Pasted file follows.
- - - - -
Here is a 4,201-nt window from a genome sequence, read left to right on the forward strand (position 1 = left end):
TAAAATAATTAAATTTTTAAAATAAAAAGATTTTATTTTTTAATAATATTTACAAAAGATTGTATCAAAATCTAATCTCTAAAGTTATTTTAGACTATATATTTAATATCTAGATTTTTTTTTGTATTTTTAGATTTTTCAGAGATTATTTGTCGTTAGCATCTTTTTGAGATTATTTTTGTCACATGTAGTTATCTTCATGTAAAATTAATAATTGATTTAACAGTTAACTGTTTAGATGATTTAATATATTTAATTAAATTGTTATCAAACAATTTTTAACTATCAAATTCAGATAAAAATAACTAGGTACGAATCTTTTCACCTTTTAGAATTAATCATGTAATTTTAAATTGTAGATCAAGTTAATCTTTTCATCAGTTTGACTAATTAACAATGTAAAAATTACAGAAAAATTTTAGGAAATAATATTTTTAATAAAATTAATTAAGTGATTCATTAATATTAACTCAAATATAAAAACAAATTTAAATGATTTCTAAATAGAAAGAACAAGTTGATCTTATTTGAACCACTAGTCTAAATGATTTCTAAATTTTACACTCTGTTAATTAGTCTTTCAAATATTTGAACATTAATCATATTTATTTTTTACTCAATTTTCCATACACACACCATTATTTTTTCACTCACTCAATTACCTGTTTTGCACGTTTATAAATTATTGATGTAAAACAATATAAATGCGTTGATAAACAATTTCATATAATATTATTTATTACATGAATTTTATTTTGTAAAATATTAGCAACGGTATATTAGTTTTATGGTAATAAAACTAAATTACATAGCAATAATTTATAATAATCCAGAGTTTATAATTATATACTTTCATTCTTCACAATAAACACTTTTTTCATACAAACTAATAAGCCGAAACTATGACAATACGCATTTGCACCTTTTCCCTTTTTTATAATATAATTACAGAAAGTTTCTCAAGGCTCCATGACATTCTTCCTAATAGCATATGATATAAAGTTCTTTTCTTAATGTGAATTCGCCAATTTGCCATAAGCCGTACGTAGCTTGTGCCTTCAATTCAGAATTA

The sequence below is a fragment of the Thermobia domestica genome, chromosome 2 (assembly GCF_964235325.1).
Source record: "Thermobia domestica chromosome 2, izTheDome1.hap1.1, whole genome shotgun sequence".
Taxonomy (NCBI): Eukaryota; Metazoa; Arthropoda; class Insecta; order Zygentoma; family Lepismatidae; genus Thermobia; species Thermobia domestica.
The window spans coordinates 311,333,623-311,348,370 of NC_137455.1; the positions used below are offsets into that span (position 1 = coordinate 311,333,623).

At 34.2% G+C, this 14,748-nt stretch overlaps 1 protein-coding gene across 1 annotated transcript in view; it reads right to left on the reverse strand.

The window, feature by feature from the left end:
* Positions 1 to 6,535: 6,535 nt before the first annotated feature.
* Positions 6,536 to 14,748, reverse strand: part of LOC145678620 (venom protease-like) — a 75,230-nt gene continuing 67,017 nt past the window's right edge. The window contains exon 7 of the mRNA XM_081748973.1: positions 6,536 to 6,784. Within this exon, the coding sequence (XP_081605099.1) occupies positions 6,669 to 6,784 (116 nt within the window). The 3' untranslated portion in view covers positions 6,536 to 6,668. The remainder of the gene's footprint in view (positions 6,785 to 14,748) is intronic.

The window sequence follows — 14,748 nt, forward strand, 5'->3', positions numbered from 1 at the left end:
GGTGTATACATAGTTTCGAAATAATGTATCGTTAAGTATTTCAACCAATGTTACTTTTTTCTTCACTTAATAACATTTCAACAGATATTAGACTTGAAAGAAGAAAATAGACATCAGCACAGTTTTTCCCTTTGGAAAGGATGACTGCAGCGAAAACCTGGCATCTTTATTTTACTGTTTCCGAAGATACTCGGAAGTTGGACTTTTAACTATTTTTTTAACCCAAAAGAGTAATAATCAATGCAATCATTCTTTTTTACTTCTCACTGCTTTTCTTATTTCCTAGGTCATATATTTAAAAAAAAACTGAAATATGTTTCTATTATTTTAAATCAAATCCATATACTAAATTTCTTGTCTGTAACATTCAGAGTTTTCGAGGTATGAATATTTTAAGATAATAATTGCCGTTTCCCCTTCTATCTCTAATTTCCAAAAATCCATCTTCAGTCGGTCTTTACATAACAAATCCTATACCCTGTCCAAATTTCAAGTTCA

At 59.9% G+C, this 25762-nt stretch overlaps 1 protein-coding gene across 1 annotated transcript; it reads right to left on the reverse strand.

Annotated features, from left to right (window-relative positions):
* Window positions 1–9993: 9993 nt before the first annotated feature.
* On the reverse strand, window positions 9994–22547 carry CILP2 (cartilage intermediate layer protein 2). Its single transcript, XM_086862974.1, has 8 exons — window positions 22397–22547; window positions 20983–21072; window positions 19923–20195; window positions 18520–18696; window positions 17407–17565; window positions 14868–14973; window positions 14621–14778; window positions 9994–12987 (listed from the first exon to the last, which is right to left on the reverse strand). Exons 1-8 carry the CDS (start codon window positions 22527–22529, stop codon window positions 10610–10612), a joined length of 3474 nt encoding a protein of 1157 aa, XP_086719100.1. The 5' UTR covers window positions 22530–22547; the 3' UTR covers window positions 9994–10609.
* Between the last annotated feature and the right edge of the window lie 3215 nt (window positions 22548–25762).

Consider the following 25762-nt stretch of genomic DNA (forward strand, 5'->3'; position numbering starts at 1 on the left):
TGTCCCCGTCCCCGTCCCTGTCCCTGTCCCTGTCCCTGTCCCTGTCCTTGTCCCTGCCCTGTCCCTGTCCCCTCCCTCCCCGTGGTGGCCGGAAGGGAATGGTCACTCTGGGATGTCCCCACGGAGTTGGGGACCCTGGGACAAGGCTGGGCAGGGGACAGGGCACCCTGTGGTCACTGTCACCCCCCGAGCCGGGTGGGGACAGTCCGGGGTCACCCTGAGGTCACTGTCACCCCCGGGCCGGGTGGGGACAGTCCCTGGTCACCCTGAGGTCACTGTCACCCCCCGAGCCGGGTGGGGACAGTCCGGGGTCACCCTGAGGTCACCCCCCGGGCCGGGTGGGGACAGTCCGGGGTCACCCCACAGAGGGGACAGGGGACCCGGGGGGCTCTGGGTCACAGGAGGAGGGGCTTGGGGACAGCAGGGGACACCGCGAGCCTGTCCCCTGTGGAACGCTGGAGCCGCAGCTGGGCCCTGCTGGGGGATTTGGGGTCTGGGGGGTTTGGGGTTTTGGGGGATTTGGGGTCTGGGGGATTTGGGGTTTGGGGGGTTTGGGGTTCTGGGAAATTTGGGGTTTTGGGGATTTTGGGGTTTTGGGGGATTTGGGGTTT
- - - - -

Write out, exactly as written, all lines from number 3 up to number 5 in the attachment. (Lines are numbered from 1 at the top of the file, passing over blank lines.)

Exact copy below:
The sequence below is a fragment of the Thermobia domestica genome, chromosome 2 (assembly GCF_964235325.1).
Source record: "Thermobia domestica chromosome 2, izTheDome1.hap1.1, whole genome shotgun sequence".
Taxonomy (NCBI): Eukaryota; Metazoa; Arthropoda; class Insecta; order Zygentoma; family Lepismatidae; genus Thermobia; species Thermobia domestica.